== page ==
My Job in Five: Kishani Widyaratna

My Job in Five: Kishani Widyaratna

Describe your role. 
It’s my job to identify the authors and books I think we should publish and that I think will make a lasting contribution to the imprint in terms of readership, sales and cultural importance. I work with my authors editorially and look after their interests through the publishing process. The main day to day is to then publish their books with vision and passion, in partnership with their agents and the many brilliant teams at Picador.

What do you enjoy about your role?
I love finding writers I believe in and then being able to work with them closely editorially and in their publishing. I still pinch myself that I have engineered this extraordinary life where I get to nurture and champion these exceptional people and their work. It’s the most rewarding part of the job, creatively, intellectually and personally.

What are you working on at the moment?
In August we publish Summerwater by Sarah Moss, masterfully written and haunting it speaks powerfully to our divided current moment. I’m extremely excited about Raven Leilani’s debut novel Luster, darkly funny, provocatively propulsive and full of insight, it’s perfect for fans of Michaela Coel’s “I May Destroy You”. Plus, upcoming books from Rachel Long, Safiya Sinclair, Olivia Laing and Mieko Kawakami.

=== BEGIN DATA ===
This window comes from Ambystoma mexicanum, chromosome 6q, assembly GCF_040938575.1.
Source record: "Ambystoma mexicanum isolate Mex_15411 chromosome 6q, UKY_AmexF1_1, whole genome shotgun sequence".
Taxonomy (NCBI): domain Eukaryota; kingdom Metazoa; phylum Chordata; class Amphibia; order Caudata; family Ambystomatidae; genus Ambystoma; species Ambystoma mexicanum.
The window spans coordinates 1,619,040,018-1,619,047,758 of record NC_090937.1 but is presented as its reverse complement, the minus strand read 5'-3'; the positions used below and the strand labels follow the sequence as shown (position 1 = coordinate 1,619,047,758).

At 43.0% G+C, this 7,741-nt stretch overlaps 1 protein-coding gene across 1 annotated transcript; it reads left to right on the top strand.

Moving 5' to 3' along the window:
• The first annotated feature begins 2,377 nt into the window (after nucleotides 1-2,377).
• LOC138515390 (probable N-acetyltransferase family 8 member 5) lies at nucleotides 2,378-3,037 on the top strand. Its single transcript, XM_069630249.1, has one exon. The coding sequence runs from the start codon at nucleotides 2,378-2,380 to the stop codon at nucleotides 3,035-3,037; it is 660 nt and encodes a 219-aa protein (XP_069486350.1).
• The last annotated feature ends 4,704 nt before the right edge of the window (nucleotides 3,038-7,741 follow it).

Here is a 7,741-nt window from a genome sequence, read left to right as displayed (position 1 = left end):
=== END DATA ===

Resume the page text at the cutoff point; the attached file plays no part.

What skills do you need for your role?
As a hybrid role the list of skills is long, including communication, diplomacy, business sense, organisation and strong people skills for relationships in the company, in the UK industry and internationally. But crucial for me is a sense of engagement: who are the future authors we haven’t heard from? What other avenues are there for reaching readers? What are we not yet doing that we need to do to serve our readers and our authors?

What advice would you give to those looking to work in the industry?
Read broadly. Research the publishing industry—via articles or Twitter—so you have informed expectations and try to speak to someone in publishing if you can. For any black people, non-black people of colour or people from other minority groups, I’d say publishing doesn’t pay well but it has an important role to play in our culture and society, and without your contribution it will continue to fall short. We need you, keep going.